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Complications in Pediatric Acute Mastoiditis: HCUP KID Analysis.

OBJECTIVE: A small proportion of children with otitis media develop acute mastoiditis, which has the potential to spread intracranially and result in significant morbidity and mortality. The aim of this study was to evaluate the incidence and management of complications related to pediatric acute mastoiditis using a national database.

STUDY DESIGN: Retrospective review of 2016 Kids' Inpatient Database, part of the Healthcare Cost and Utilization Project.

SETTING: Academic, community, general, and pediatric specialty hospitals in the United States.

METHODS: International Classification of Diseases, Tenth Revision, Clinical Modification code H70.XXX was used to retrieve records for children admitted with a diagnosis of mastoiditis. Data included patient demographics, intracranial infections, procedures (middle ear drainage, mastoidectomy, and intracranial drainage), length of stay (LOS), and total charges.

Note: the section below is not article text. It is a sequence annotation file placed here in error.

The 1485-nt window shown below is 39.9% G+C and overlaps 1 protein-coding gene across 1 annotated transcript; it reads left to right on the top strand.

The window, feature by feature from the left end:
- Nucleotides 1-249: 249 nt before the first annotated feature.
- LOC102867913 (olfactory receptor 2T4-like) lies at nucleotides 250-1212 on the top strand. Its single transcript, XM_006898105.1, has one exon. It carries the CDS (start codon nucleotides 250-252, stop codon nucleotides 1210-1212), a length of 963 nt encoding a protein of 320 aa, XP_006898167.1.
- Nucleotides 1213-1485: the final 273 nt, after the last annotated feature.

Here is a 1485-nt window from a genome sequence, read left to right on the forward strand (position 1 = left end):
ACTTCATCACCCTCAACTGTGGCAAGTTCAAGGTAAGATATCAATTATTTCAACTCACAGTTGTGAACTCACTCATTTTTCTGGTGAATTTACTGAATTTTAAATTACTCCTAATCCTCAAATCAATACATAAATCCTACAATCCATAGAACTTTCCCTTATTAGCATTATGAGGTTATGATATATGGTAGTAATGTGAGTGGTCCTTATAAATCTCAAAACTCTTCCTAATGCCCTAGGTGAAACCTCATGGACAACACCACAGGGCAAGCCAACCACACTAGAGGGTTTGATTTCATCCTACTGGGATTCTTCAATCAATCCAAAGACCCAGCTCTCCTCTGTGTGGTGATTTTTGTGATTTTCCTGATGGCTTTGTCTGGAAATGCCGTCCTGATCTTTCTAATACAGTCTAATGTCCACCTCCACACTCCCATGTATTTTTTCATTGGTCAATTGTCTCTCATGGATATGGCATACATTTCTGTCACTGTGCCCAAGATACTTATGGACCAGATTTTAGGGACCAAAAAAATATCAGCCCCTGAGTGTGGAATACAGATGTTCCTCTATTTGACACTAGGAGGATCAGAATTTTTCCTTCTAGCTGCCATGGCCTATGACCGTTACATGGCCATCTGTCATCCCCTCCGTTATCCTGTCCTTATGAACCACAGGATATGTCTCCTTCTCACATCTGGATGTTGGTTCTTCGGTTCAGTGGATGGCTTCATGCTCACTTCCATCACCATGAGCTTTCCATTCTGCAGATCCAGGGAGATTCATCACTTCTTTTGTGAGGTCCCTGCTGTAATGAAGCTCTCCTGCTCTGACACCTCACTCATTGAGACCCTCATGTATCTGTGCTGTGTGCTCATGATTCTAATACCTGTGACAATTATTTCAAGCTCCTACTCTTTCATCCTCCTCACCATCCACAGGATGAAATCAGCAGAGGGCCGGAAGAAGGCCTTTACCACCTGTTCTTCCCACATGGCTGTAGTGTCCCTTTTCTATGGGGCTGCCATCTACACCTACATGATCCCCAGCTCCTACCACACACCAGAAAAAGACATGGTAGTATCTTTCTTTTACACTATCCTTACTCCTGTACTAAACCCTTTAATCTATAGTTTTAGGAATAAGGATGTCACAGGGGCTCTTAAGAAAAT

RESULTS: In total, 2061 children aged ≤21 years were identified with a diagnosis of acute mastoiditis. Complications included subperiosteal abscess (6.90%), intracranial thrombophlebitis/thrombosis (5.30%), intracranial abscess (3.90%), otitic hydrocephalus (1.20%), encephalitis (0.90%), subperiosteal abscess with intracranial complication (0.60%), petrositis (0.60%), and meningitis (0.30%). Children with intracranial abscesses were more likely ( P < .001) to undergo myringotomy ± ventilation tube insertion (63.7%), mastoidectomy (53.8%), mastoidectomy with ventilation tube or myringotomy (42.5%), intracranial drainage procedure (36.3%), or all 3 key procedures (15.0%). Children with any type of intracranial complication had a significantly longer LOS ( P < .001) and higher total charges ( P < .001). Both a diagnosis of bacterial meningitis and undergoing an intracranial drainage procedure ( P < .001) contributed significantly to LOS and total charges.

CONCLUSION: Patients with intracranial complications are more likely to undergo surgical procedures; however, there is still wide variability in practice patterns, illustrating that controversies in the management of otitis media complications persist.

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